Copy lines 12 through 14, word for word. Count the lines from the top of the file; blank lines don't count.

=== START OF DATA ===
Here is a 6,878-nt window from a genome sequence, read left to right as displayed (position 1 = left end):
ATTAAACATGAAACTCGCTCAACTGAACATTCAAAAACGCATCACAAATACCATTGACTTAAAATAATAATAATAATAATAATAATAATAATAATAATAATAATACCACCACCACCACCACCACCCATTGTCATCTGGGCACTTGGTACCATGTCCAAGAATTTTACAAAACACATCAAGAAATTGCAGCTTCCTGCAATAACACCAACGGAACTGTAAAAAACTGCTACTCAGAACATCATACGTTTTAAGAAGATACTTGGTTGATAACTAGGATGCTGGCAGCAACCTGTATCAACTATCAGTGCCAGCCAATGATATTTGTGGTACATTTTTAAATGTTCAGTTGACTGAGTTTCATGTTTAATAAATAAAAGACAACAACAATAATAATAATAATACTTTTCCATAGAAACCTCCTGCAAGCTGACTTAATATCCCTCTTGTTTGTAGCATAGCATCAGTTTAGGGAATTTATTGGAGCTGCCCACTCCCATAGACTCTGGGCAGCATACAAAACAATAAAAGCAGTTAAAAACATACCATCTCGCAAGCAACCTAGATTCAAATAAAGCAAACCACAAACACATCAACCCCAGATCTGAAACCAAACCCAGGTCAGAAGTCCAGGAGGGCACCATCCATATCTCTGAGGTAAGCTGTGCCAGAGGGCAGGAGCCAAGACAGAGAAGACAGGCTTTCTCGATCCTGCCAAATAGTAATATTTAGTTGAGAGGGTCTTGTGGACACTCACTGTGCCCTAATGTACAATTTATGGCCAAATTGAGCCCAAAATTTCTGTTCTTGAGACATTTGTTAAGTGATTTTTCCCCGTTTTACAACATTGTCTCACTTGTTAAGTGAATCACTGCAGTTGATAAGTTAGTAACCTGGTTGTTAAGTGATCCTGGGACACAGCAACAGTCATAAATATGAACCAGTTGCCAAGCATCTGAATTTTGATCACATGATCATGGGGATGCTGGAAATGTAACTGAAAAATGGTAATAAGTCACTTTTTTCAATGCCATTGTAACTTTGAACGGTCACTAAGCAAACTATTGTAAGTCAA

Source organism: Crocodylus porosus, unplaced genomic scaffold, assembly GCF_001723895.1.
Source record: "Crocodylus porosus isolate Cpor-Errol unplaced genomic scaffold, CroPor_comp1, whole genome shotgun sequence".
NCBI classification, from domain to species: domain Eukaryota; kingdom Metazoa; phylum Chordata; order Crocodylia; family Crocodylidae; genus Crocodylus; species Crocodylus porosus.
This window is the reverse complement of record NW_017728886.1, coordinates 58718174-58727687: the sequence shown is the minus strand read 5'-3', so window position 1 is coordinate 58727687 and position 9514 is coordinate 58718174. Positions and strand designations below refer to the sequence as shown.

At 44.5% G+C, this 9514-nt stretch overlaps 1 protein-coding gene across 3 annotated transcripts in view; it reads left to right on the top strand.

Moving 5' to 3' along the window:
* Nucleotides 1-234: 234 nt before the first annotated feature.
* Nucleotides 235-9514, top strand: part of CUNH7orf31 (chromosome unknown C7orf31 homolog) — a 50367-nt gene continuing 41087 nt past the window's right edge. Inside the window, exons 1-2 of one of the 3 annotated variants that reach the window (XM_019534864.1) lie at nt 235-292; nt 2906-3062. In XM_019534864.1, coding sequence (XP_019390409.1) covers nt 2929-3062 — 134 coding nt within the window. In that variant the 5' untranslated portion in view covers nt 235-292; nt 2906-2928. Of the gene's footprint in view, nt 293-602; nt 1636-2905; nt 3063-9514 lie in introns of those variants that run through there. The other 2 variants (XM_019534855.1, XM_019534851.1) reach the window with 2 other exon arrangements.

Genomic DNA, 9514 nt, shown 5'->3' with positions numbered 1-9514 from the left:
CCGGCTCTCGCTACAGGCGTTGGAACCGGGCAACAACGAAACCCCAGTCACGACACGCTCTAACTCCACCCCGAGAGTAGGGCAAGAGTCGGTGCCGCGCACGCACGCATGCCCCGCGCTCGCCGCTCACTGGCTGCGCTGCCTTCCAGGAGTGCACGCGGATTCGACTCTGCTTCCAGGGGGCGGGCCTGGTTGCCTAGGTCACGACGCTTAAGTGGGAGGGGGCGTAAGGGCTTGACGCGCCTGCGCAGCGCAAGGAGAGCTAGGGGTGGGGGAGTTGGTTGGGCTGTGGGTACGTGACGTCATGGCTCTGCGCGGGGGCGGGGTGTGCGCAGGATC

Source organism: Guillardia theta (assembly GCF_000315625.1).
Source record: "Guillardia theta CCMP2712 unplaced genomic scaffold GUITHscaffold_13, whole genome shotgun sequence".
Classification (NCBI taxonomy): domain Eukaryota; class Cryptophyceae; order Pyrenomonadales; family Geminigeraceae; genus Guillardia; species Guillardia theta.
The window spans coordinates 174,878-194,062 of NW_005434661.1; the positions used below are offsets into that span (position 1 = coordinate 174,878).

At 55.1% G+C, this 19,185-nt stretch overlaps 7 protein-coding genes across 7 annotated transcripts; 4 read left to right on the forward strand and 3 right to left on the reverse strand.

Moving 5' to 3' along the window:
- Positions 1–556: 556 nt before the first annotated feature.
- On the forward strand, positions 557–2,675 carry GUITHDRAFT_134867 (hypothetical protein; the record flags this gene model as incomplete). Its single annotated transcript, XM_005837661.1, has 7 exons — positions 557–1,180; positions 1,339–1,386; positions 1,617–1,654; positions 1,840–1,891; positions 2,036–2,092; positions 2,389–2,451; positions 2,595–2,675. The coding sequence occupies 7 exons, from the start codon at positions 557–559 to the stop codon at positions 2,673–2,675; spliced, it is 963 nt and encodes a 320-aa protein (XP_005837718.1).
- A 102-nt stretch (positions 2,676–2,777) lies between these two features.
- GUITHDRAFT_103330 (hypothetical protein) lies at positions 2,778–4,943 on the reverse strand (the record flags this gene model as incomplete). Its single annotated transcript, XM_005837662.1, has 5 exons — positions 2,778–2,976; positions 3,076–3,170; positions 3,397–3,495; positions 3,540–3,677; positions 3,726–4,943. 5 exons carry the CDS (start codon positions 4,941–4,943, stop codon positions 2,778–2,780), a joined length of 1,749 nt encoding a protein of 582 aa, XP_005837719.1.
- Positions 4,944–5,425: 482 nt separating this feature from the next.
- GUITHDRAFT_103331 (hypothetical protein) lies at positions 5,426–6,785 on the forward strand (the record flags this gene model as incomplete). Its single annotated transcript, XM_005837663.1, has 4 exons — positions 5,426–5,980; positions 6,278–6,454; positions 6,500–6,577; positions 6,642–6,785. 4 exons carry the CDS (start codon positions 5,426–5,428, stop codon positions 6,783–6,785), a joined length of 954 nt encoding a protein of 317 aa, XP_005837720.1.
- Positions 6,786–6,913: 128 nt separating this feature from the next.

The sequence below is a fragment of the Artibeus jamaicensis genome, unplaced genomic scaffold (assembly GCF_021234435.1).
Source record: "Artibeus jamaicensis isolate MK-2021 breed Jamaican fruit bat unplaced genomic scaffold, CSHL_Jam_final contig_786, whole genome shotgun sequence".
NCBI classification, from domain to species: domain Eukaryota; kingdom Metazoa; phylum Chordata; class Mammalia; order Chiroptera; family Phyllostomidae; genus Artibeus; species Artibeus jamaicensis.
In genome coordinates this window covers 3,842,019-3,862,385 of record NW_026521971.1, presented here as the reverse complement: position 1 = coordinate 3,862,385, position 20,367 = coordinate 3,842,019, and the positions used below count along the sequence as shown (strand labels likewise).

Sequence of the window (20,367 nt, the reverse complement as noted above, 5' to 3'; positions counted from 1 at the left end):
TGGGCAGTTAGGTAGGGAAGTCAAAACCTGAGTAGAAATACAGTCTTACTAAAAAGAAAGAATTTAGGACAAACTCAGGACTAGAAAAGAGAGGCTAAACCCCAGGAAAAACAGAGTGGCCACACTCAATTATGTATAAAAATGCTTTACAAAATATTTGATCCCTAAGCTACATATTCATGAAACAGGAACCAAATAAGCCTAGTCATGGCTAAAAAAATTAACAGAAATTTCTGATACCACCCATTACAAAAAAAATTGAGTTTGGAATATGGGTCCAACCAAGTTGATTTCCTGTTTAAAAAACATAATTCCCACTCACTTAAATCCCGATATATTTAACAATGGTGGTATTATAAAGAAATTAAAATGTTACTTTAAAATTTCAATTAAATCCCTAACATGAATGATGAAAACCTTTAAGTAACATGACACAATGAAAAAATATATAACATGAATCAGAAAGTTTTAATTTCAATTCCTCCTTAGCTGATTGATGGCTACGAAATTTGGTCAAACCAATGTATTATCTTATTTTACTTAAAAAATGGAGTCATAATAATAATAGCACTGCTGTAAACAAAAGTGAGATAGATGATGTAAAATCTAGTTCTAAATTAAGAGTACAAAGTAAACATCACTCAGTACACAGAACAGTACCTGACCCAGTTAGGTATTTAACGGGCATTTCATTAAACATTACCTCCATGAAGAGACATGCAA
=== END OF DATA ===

CCGGCTCTCGCTACAGGCGTTGGAACCGGGCAACAACGAAACCCCAGTCACGACACGCTCTAACTCCACCCCGAGAGTAGGGCAAGAGTCGGTGCCGCGCACGCACGCATGCCCCGCGCTCGCCGCTCACTGGCTGCGCTGCCTTCCAGGAGTGCACGCGGATTCGACTCTGCTTCCAGGGGGCGGGCCTGGTTGCCTAGGTCACGACGCTTAAGTGGGAGGGGGCGTAAGGGCTTGACGCGCCTGCGCAGCGCAAGGAGAGCTAGGGGTGGGGGAGTTGGTTGGGCTGTGGGTACGTGACGTCATGGCTCTGCGCGGGGGCGGGGTGTGCGCAGGATC

Source organism: Guillardia theta (assembly GCF_000315625.1).
Source record: "Guillardia theta CCMP2712 unplaced genomic scaffold GUITHscaffold_13, whole genome shotgun sequence".